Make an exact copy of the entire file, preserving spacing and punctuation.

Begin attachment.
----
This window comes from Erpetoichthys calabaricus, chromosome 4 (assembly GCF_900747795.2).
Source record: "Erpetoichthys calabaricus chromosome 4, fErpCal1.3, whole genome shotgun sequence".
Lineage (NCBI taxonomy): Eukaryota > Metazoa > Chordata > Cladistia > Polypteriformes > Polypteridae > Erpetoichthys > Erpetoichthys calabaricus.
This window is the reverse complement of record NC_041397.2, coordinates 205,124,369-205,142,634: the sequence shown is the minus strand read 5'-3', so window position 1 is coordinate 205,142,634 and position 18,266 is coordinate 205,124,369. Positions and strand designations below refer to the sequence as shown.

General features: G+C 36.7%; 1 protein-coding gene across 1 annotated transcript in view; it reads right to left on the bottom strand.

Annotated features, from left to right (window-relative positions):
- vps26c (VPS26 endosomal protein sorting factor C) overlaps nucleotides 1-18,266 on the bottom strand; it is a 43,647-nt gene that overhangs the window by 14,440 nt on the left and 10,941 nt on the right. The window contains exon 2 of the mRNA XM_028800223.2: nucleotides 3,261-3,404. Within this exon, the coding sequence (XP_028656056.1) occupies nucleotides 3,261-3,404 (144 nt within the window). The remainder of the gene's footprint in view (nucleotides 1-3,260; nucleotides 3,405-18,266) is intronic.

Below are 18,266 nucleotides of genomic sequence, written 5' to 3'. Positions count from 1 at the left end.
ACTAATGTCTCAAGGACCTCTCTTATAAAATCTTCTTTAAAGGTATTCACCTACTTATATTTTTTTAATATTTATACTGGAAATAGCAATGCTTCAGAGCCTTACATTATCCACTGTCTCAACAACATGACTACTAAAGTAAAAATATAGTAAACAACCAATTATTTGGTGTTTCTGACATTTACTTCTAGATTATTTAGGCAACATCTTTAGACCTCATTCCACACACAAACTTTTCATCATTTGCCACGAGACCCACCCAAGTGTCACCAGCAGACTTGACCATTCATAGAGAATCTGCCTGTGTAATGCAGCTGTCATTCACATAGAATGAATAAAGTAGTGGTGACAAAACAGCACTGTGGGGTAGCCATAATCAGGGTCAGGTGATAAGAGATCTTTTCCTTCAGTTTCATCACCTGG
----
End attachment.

This window comes from Erpetoichthys calabaricus, chromosome 4 (assembly GCF_900747795.2).
Source record: "Erpetoichthys calabaricus chromosome 4, fErpCal1.3, whole genome shotgun sequence".
Lineage (NCBI taxonomy): Eukaryota > Metazoa > Chordata > Cladistia > Polypteriformes > Polypteridae > Erpetoichthys > Erpetoichthys calabaricus.
This window is the reverse complement of record NC_041397.2, coordinates 205,124,369-205,142,634: the sequence shown is the minus strand read 5'-3', so window position 1 is coordinate 205,142,634 and position 18,266 is coordinate 205,124,369. Positions and strand designations below refer to the sequence as shown.

General features: G+C 36.7%; 1 protein-coding gene across 1 annotated transcript in view; it reads right to left on the bottom strand.

Annotated features, from left to right (window-relative positions):
- vps26c (VPS26 endosomal protein sorting factor C) overlaps nucleotides 1-18,266 on the bottom strand; it is a 43,647-nt gene that overhangs the window by 14,440 nt on the left and 10,941 nt on the right. The window contains exon 2 of the mRNA XM_028800223.2: nucleotides 3,261-3,404. Within this exon, the coding sequence (XP_028656056.1) occupies nucleotides 3,261-3,404 (144 nt within the window). The remainder of the gene's footprint in view (nucleotides 1-3,260; nucleotides 3,405-18,266) is intronic.

Below are 18,266 nucleotides of genomic sequence, written 5' to 3'. Positions count from 1 at the left end.
ACTAATGTCTCAAGGACCTCTCTTATAAAATCTTCTTTAAAGGTATTCACCTACTTATATTTTTTTAATATTTATACTGGAAATAGCAATGCTTCAGAGCCTTACATTATCCACTGTCTCAACAACATGACTACTAAAGTAAAAATATAGTAAACAACCAATTATTTGGTGTTTCTGACATTTACTTCTAGATTATTTAGGCAACATCTTTAGACCTCATTCCACACACAAACTTTTCATCATTTGCCACGAGACCCACCCAAGTGTCACCAGCAGACTTGACCATTCATAGAGAATCTGCCTGTGTAATGCAGCTGTCATTCACATAGAATGAATAAAGTAGTGGTGACAAAACAGCACTGTGGGGTAGCCATAATCAGGGTCAGGTGATAAGAGATCTTTTCCTTCAGTTTCATCACCTGG